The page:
More importantly, it promoted a powerful ideology that promised – though never delivered – an end to poverty, inequality and oppression.
"The Soviet era was a time of greatness at home and abroad. We had real heroes. We had world-class science. And the people had a worthy goal: to build a just and fair society," Mr. Suzik says. "It's important to remember this, because we need to bring the best elements of that history into our present lives."
The center's director, Galina Bunkova, deflects any suggestion that the one-sided display and Suzik's laudatory commentary might be a bit controversial for Russians who had quite different experiences of Soviet life. She insists the center, which was established by the city five years ago, aims to knit Russians of various generations together through activities like singing, dancing, and lectures on national history and culture. The Soviet display is just part of that brief, to give people a greater sense of continuity in Russian society.
"This is not the sort of place where anyone would feel like saying something negative," Ms. Bunkova says. "People come here to charge themselves with positive energy."
A long-lived nostalgia
These days most Russians regard the loss of the USSR as a negative event. A poll conducted this month by the independent Levada Center found that 63 percent see the collapse "negatively" while just 14 percent think it was a "positive" event. Asked which type of political system they would prefer to live under, 13 percent named "Western democracy," 23 percent said the present Russian setup was best, while 37 percent said the Soviet system would be most desirable.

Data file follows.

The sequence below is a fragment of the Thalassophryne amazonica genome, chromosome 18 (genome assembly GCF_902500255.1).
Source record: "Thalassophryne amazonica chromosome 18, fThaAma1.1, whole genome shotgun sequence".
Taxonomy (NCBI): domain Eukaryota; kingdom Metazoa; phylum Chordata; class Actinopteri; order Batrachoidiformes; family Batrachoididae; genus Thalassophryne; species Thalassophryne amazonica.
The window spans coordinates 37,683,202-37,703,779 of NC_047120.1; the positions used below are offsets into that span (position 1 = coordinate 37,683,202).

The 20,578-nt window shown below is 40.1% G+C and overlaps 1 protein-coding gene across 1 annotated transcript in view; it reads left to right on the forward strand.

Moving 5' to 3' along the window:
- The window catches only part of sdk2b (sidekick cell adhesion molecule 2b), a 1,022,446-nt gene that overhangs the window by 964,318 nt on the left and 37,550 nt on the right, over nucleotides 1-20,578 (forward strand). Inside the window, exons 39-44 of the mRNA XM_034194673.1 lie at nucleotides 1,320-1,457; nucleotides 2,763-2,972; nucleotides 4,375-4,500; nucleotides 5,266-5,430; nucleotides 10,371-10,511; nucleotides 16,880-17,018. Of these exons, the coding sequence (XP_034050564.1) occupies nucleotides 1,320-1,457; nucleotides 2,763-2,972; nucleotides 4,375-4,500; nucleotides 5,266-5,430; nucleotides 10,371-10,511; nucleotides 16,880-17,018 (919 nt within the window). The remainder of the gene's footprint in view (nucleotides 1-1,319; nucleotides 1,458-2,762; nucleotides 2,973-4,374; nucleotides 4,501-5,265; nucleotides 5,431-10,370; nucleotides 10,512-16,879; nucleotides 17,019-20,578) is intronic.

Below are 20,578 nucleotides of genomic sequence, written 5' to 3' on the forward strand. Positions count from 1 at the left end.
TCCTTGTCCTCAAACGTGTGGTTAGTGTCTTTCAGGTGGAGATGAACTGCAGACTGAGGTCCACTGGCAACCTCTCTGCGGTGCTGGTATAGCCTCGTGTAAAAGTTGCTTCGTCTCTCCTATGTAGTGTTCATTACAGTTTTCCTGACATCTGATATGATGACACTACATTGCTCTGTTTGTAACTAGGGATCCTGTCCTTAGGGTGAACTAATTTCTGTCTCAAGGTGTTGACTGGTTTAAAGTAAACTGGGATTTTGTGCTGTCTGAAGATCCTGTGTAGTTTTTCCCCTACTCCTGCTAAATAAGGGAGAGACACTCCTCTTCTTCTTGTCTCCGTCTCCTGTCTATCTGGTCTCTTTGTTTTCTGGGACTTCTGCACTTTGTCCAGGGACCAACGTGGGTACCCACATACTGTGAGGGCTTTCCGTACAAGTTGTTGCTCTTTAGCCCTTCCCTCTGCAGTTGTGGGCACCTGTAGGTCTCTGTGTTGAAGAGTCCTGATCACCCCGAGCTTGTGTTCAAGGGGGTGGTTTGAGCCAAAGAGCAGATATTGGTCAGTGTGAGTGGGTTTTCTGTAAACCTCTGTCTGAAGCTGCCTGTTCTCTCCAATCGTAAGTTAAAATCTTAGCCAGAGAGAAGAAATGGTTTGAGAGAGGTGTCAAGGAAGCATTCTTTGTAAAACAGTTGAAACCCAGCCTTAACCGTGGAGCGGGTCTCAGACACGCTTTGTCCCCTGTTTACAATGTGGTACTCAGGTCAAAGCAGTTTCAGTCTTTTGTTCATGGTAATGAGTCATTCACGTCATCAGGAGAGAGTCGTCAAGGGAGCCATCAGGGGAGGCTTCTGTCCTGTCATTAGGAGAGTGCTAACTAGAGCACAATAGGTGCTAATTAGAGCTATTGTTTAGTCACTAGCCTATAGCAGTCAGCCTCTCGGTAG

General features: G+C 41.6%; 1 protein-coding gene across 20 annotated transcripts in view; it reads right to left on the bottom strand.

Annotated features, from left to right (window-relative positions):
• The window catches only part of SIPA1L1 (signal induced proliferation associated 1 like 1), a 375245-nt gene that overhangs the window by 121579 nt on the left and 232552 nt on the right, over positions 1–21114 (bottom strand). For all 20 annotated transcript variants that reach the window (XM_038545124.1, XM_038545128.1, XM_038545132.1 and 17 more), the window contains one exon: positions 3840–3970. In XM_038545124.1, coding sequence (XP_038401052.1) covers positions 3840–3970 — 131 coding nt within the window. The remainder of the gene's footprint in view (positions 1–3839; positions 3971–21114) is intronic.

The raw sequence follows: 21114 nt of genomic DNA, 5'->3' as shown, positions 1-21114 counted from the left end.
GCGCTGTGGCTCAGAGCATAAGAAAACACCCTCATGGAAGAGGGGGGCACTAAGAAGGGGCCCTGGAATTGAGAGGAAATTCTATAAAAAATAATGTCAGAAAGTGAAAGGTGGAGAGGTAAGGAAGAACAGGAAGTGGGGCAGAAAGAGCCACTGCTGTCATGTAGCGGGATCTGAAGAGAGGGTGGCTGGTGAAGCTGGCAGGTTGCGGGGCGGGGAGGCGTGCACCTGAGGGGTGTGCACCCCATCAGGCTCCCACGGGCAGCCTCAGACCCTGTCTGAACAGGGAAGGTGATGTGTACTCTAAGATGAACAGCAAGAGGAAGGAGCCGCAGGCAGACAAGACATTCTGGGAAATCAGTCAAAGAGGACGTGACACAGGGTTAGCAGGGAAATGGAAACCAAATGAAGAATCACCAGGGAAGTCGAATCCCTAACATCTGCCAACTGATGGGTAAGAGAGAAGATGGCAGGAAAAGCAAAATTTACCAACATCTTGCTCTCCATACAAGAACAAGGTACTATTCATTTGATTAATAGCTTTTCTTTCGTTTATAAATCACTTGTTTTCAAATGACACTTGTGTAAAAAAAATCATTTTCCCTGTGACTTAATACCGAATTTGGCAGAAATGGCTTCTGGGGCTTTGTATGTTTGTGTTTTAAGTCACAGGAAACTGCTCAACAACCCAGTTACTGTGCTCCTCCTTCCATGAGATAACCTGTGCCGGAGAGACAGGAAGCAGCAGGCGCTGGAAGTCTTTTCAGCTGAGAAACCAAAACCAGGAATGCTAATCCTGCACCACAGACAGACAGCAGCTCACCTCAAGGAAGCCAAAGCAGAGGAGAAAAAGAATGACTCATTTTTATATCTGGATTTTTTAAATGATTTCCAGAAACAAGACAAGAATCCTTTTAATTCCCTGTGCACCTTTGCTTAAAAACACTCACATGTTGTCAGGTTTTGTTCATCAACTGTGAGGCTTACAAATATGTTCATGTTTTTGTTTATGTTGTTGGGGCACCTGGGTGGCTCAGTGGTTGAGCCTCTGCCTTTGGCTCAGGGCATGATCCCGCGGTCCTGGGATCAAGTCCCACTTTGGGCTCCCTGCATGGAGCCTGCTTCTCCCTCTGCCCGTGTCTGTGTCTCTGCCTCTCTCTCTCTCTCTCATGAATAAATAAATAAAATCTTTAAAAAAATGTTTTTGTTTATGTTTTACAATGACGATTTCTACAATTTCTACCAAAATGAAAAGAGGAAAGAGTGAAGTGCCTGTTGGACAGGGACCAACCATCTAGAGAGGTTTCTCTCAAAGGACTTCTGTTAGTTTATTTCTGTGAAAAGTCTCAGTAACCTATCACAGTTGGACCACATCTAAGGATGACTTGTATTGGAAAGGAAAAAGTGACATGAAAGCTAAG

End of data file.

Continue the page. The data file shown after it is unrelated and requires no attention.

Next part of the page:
"There is nothing new here. We regularly ask people their views on the Soviet collapse, and we regularly get these results," says Alexei Grazhdankin, deputy director of the Levada Center.
Indeed, this nostalgic mood has long featured in Russian social media, where scores of websites host discussions, photo galleries, and memoir essays about the old life. One of Russia's most popular TV stations is Nostalgia, which shows only vintage Soviet movies. Business people have identified a market, and there is now a string of Soviet-themed restaurants [but with better food], lines of clothing, and even resurrected Soviet-era children's toys.
Andrei Morozov, who runs a string of bakeries in Kaluga, says some of his most popular items are favorite old Soviet "pirozhni" snacks, as well as old-fashioned cream-filled waffle cones, big "romovaya baba" confectionery buns, and little "eklar" pastries that used to be available in Soviet street kiosks. "I'm in business. I don't tell people what to buy, they tell me what they want. And these old recipes, that recall an earlier life, are really popular," he says.